The Day Ahead: Life in a Torture Chamber

 | Dec 21, 2012 | 8:38 AM EST
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I recently saw an old episode of "Law & Order" in which a captive was held in a basement torture chamber. I could relate. While certainly not being tortured in the physical sense by whips and chains, I do feel badly bruised mentally by the daily twists and turns in research gathering. I have a high level of anxiety that something with major implications for the portfolio could happen at any moment. Forget attempting to read through a 10-k to uncover possible Bill Ackman truths on a company -- in the back of my  mind, there is a dark cloud that questions all positive findings on future performance.

On top of this, I feel helpless. What if I go to refuel on caffeine and miss a headline, will clients put me on public social media blast for not sending an update immediately that reads in the subject line: "BUY, BUY, BUY!"? That's totally unbridled lunacy, and I refuse to participate, and prefer to maintain a central focus on the fundamentals. But, wait a second, what are the fundamentals? It has become a term tossed around as freely as beer at a frat party.

No, fundamentals are not U.S. data points inside an economic release. If they were, it would be really difficult to argue that the U.S. economy entered the fiscal-cliff quarter with resounding momentum. Mediocrity has been universally accepted; in the grand scheme of things, the December Philly Fed stunk. It doesn't matter if the month-on-month numbers were optically more pleasing (compared to the Empire State). GDP revised higher? Yeah, that was mainly due to government spending and that crutch is about to be yanked away for future quarters. Fundamentals, in my happy world of realism, are corporate sales and earnings.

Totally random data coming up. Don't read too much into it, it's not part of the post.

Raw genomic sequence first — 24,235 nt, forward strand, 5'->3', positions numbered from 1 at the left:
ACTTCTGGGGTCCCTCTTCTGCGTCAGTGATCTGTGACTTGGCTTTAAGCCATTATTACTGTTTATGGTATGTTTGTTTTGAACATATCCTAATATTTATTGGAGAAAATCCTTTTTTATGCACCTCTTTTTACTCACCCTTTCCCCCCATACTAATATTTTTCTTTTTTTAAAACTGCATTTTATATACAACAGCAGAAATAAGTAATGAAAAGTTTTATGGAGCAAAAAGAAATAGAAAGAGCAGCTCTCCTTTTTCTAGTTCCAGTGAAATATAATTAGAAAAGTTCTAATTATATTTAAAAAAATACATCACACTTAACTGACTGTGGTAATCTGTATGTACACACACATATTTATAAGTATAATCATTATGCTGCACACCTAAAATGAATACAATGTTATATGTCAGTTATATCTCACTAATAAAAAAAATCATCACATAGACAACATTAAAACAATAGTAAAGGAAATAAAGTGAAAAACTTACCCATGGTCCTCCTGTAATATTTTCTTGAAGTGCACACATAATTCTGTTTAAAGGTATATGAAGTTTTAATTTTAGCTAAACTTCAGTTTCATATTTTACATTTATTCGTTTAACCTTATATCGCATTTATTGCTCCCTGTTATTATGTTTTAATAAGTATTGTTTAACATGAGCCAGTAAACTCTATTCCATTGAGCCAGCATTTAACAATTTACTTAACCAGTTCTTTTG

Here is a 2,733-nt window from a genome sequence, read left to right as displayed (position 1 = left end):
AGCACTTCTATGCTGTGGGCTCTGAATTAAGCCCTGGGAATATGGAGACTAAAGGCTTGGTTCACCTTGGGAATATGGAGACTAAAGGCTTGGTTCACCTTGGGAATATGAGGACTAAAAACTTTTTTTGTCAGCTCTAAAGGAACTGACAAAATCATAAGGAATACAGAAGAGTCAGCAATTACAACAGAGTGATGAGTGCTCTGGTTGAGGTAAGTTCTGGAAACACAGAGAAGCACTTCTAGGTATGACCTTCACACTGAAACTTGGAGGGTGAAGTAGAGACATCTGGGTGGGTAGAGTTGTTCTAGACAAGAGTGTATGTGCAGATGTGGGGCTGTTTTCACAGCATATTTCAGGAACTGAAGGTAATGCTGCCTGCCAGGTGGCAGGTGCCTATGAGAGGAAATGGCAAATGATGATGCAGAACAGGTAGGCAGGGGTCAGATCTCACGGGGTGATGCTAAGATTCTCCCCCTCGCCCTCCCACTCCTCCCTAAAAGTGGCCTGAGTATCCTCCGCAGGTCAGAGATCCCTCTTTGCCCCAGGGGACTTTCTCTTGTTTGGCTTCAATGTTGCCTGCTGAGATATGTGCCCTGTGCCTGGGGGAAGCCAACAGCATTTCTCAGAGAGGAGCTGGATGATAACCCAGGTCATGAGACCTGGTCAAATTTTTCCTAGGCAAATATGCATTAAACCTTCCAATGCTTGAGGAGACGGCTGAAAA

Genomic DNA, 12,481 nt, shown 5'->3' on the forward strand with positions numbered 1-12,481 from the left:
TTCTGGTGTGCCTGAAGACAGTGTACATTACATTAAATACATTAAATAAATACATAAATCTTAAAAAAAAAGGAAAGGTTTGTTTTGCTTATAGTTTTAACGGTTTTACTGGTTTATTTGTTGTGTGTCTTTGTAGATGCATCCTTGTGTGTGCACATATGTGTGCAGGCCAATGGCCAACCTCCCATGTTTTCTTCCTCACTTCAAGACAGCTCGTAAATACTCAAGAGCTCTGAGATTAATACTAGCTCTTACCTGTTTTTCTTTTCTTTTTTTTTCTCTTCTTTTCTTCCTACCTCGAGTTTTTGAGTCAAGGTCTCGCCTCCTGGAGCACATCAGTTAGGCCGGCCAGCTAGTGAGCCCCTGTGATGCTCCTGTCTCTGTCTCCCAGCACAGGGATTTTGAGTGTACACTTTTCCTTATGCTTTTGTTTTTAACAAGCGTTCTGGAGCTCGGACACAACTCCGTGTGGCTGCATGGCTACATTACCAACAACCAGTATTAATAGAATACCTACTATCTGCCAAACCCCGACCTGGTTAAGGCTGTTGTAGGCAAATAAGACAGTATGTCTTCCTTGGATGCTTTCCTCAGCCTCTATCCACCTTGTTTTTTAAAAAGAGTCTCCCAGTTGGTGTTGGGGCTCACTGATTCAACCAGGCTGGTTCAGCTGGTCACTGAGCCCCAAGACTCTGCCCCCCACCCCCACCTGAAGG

Look at the overview of items scored this week on the fundamental front:

  • Nike (NKE): The company missed estimates on its overall future orders for Europe, running counter to widely held views that the land mass has stabilized and would be a pal to corporate income statements in the first half of 2013. As for the U.S., numbers were solid, though Nike's gross margin continues to show there is resistance to the price increases assumed on lower-end product lines found at mid-tier retailers (Finish Line (FINL) and Foot Locker (FL) only sell the pricey swag). Plus the China recovery was not in the Nike results. Disclosure: Nike is a top pick of mine for 2013, but I would wait for a better entry point as the quarter lacked the oomph many were hoping for beforehand.
  • "Sad U.S. Consumer" was a headline stamped on the Darden (DRI) earnings release. There was no positive same-store sales from any division, even as marketing adjustments were made to emphasize value is a red flag.
  • Baltic Dry Index, que pasa?

Watch this period of torture from outside the soundproof room. Once that fiscal cliff deal is reached, it will be appropriate to strike as the simple removal of "fiscal cliff headline risk" will bring temporary relief to Mr. Market.

Weekend Deep Thoughts

  • Don't expect a 2013 capital expenditures (capex) boom; there remains excess capacity inside of companies (hence, new mid-2012 restructuring announcements) and that means a mindfulness on capital preservation by executives.
  • Brace for the time running out to enact a place-marker fiscal-cliff deal by adding put options under core holdings in the portfolio. Secure protection now on the cheap (while the market continues to feel optimistic).

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